The Red Bull Crashed Ice afterparty hosted by Lil Jon at Myth on January 26, located 15 miles east of Minneapolis in Maplewood, shows Get Cryphy is in full hustle mode. At 8 p.m., the guys gather in their dressing room in the venue's nondescript back caverns. A couple of bottles of Jameson sit on the coffee table, and the guys — plus MaLLy and red-bearded Dave Stai, who has been a point of contact and social media hookup for them since the Foundation days — have pulled up seats around it. The whiskey is disappearing in a hurry.
Jimmy heads downstairs to begin the set at a little before 9. Bill's ruminating on how great it would be to do their sets with eight turntables. Luniz's "I Got 5 on It" rumbles from the sound system below, and Kanye West and Paul Wall's "Drive Slow" follows. This set is only 80 minutes, so the blends are lightning-quick from the start.
After another shot of Jameson, everyone heads down to join Jimmy backstage. They're pushing each other to lock the set in tight — even if there are only 100 early arrivers on the fringes of the massive club.
In a few sudden motions, Jimmy packs up and jets for Honey in northeast Minneapolis, where he and Bill close the night hosting a packed pop-oriented night called the Recipe. Fundo and Last Word drop Tyga and Rick Ross's "187," which rides the sample popularized in Dr. Dre and Snoop Dogg's first single, "Deep Cover," but quickly it's on to Kanye West's star party on "Monster." Bill hops up at about 9:55 p.m. and swings into 2 Chainz's "I'm Different."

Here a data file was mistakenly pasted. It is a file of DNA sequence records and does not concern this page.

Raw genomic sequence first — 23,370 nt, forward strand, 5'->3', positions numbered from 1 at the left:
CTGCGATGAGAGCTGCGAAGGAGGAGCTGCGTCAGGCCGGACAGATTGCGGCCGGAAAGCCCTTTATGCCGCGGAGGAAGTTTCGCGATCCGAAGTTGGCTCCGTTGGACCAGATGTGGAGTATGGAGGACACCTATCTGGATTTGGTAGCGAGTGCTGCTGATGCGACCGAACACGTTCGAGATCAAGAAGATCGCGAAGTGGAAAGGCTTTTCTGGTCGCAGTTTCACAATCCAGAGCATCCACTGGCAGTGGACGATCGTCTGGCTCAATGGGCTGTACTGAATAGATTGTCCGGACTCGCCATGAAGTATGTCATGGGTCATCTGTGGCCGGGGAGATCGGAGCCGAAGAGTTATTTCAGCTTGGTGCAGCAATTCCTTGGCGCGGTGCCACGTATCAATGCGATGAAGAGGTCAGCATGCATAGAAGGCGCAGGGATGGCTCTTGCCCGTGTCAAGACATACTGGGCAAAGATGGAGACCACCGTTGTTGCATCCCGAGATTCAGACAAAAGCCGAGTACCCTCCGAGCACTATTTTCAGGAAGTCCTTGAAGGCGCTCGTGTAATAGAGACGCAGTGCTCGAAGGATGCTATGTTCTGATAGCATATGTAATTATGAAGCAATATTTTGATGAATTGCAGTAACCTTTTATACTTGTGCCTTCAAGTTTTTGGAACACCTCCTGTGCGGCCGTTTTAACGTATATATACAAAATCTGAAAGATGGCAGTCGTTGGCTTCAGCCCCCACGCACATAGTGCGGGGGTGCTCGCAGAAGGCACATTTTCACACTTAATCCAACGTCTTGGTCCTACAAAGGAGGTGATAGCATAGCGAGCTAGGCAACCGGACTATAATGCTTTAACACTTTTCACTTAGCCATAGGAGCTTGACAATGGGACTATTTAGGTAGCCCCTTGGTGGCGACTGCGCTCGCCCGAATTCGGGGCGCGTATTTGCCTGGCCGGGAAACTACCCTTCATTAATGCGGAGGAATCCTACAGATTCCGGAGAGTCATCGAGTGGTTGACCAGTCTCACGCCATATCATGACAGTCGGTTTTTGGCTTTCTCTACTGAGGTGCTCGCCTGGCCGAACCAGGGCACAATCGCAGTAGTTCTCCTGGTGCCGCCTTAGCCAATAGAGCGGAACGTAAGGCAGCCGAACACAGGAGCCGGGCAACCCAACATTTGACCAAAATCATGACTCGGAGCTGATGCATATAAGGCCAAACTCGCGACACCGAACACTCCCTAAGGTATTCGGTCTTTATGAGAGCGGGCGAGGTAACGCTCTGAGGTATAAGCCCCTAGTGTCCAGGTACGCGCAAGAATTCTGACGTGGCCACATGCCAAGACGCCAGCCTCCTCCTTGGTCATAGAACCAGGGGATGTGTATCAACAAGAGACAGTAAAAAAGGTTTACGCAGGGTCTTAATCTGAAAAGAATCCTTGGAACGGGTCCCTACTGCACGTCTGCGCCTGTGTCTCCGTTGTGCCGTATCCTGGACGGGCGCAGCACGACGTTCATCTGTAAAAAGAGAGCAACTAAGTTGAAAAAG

Watching Bill work alone at the controls is jaw-dropping. With nimble wrists, he completes a complicated transition into Beyoncé's "Single Ladies," then dramatically slows Big Boi's "Shutterbugg" to a crawl. Cigar smoke wafts through, and the dance floor features about five drunk young ladies having their way with a chubby security guard. Just as the room starts to fill, a bearded stagehand tells the remaining Cryphy crew to pack up.
It's a five-minute tear-down. Four turntables and two mixers are stowed, the cables are tied, the needles are packed, the tone arms are taped down, and the DJ table is collapsed.
Then, Last Word's jumping in a car with MaLLy to make a breakneck drive for a show in Mankato. (They make it just in time.) Now, it's just Dave Stai and Fundo in the dressing room. They're sticking until the end of the night to hand out flyers for the Cryphy five-year party. Fundo's already thinking about the Prof tour that he'll launch in a few days, and is already looking forward to flying back to spin with his best friends in the Mainroom to celebrate their anniversary.
"You make a choice when you do what we do rather than doing gigs where you can make as much money as you possibly can dream," Last Word says. "The choice is: Do I wanna be able to do what I want to do and throw those shows? Any of us could be out hustling on a regular basis and tryin' to get every gig we want at every club in town. And at this point there's a very good possibility that, off of the name we have, we could probably do that. But is that what we want to do?"